Sophie Cousins, The Lancet
August 01, 2020
Natalia Kanem, executive director of the UN Population Fund, is among experts warning about disrupted health services and a surge in gender-based violence. Sophie Cousins reports.
As the COVID-19 pandemic accelerates, fears are increasing about the effect of the pandemic on women's and girls' sexual and reproductive health and their access to care. In response to COVID-19, in March, WHO issued interim guidance for maintaining essential services during an outbreak, which included advice to prioritise services related to reproductive health and make efforts to avert maternal and child mortality and morbidity.
Dushyant Kishan Kaul
India is largely seen a progressive regime on right to abortion. However, there have been multiple instances where courts have denied to grant abortion even in medically important cases. The author notes a case where the abortion procedure itself posed risks to the life of the mother. In this context the article analyses Indian courts and laws approach to mothers well being and reproduction rights.
The Supreme Court recently allowed the medical termination of twin pregnancies of a twenty-five-week pregnant woman. In Komal Hiwale v. State of Maharashtra, a bench, comprising of Justice R. Banumathi, Justice Indu Malhotra and Justice Aniruddha Bose, allowed for the abortion of a fetus which had been diagnosed with Down Syndrome.
There is hard evidence that the pandemic presents a heightened risk to reproductive health
DEBORA DINIZ and GISELLE CARINO
31 JUL 2020
“Abortion is a public health matter,” scientists say. This notion seems a bit abstract – how can a criminalized practice constitute a public health need? The Covid-19 pandemic is a teachable moment. But it is the teaching of horror: according to the World Health Organization, thousands of women visit health services every month to receive care for incomplete abortions. In Argentina, the figure was 3,330 women; in Chile, 1,522; in Colombia, 7,778; and in Mexico, 18,285, in different years. According to the Guttmacher Institute, 760,000 women in Latin America and the Caribbean are treated annually at healthcare services because of complications from unsafe abortions, averaging out to 63,000 beds a month. When a woman goes to a hospital for complications from an unsafe abortion, she might end up needing a bed twice: once, to treat the unsafe abortion and next, to be treated for the Covid-19 she contracted in the hospital.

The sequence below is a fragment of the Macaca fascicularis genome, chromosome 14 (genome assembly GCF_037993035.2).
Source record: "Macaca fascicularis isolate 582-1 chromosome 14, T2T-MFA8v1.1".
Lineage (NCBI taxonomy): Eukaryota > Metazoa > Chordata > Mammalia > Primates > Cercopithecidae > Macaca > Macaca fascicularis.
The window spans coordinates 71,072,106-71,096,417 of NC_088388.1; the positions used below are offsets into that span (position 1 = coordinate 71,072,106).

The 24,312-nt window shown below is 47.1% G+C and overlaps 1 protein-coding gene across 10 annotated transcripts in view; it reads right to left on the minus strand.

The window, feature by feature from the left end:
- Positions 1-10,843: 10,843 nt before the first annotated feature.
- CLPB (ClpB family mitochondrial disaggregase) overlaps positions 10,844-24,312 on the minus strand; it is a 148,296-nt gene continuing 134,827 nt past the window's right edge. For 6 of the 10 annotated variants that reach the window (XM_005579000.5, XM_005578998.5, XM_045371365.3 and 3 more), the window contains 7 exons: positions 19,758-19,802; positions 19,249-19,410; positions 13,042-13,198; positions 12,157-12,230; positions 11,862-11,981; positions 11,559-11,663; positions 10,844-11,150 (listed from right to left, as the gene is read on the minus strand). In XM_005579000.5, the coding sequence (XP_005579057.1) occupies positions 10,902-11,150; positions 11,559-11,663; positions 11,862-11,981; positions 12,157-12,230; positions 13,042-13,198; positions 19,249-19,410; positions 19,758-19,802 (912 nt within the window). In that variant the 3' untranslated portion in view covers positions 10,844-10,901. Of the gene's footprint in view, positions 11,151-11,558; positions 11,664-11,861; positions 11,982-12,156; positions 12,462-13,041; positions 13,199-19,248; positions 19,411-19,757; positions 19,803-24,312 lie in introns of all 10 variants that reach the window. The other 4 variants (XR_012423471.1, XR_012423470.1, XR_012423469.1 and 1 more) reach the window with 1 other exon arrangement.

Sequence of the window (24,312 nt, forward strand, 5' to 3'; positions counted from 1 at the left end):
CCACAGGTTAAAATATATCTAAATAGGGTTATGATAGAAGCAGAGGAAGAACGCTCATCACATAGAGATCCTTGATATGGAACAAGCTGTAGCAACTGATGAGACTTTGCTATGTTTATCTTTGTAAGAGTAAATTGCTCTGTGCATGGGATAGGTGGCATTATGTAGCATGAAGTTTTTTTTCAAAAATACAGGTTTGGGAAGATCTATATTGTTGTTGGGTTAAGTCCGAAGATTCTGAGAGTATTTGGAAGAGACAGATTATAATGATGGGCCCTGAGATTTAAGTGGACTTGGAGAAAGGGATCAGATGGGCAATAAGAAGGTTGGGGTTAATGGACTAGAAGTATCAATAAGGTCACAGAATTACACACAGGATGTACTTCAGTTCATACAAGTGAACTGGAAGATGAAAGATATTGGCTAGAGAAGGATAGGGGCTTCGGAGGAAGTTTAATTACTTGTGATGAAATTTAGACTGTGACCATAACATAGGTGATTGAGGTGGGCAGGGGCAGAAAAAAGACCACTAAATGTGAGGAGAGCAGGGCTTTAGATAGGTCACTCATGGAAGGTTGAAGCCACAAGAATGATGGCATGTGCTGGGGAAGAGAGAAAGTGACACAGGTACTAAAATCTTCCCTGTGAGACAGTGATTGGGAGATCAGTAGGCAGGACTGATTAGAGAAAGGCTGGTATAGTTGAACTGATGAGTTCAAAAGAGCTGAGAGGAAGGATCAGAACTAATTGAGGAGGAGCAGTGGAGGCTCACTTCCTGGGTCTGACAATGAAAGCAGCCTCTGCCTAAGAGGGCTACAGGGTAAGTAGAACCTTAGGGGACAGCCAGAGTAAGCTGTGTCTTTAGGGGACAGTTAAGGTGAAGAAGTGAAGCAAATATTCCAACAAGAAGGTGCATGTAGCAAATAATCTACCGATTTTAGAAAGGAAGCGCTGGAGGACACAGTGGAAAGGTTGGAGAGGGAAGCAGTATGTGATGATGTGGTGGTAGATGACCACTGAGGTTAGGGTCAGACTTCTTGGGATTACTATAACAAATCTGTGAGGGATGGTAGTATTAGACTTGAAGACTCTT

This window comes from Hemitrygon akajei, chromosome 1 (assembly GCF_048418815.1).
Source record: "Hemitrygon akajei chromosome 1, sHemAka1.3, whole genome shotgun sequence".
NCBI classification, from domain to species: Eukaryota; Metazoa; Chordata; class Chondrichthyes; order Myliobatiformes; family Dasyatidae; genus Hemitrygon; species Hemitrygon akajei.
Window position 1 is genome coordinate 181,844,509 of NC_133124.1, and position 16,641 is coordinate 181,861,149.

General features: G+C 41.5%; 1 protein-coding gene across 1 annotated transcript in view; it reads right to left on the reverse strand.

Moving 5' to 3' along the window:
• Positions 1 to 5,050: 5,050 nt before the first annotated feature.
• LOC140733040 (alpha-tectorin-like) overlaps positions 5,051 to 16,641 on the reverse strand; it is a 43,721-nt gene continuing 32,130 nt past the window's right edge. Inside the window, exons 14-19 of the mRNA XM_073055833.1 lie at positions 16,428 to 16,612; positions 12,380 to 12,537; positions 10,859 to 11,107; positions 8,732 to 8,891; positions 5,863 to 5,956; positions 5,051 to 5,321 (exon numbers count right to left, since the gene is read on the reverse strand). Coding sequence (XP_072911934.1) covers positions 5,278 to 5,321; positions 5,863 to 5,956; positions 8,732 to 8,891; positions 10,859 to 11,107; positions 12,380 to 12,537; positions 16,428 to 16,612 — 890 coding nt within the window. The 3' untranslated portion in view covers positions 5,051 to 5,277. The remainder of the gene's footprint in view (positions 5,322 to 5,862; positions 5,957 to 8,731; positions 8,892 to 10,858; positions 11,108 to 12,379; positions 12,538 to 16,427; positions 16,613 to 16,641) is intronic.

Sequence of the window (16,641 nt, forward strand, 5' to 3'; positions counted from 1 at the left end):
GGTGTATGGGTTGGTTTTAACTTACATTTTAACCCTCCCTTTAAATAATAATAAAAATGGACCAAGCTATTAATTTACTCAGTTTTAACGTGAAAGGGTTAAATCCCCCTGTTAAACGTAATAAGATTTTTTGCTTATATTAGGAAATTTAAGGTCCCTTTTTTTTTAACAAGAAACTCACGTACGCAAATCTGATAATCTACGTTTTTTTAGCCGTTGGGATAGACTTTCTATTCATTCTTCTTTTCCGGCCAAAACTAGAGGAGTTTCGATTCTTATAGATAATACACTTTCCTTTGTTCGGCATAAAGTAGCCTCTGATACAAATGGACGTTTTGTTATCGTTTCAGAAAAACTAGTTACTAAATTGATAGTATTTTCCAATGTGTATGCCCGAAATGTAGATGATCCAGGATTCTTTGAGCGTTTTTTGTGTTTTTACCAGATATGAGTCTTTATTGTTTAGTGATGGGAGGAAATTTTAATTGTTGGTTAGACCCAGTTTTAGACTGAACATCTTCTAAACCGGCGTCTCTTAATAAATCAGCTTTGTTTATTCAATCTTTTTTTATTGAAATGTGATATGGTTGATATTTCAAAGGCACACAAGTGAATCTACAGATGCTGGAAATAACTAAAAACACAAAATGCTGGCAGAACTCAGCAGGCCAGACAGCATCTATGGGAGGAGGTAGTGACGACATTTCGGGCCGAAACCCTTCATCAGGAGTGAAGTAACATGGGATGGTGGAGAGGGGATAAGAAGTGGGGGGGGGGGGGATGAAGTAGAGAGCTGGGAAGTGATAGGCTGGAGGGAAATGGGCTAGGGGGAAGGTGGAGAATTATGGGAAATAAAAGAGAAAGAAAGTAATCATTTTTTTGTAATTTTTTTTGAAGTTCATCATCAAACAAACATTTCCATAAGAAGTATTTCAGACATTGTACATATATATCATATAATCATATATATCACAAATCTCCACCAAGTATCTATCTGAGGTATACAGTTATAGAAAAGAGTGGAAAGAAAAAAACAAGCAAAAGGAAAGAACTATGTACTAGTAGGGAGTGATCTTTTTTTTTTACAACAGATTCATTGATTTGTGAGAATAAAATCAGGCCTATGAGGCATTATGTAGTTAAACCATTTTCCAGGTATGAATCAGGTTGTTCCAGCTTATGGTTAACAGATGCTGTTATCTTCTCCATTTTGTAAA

Seen as the “gold standard” in many areas of medical research, fetal cells are widely used in coronavirus vaccine research.
Dan Vergano, BuzzFeed News Reporter
Posted on July 31, 2020
On Friday, a Trump administration panel erected to judge the ethics of federally funded research relying on human fetal cells met more than a year after it was first announced. Just hours before the meeting, the panel was revealed to be stacked with abortion opponents hostile to such research.
Human fetal cells are widely used in medical research to develop vaccines — notably in at least a half dozen current candidate coronavirus vaccines — as well for studying diseases including AIDS. The National Institutes of Health Human Fetal Tissue Research Ethics Advisory Board was initially announced in June of last year, putting a hold on grant applications for medical research involving human fetal cells. It followed the Trump administration’s moves to cancel related federal research contracts and audit human fetal cell research.
July 30, 2020
By Common Dreams
“Abortion care is healthcare and healthcare is a fundamental human right.”
Reproductive rights advocates on Wednesday cheered the introduction of the first-ever legislation to repeal the Helms Amendment, which has prevented millions of women across the globe from accessing safe abortion care.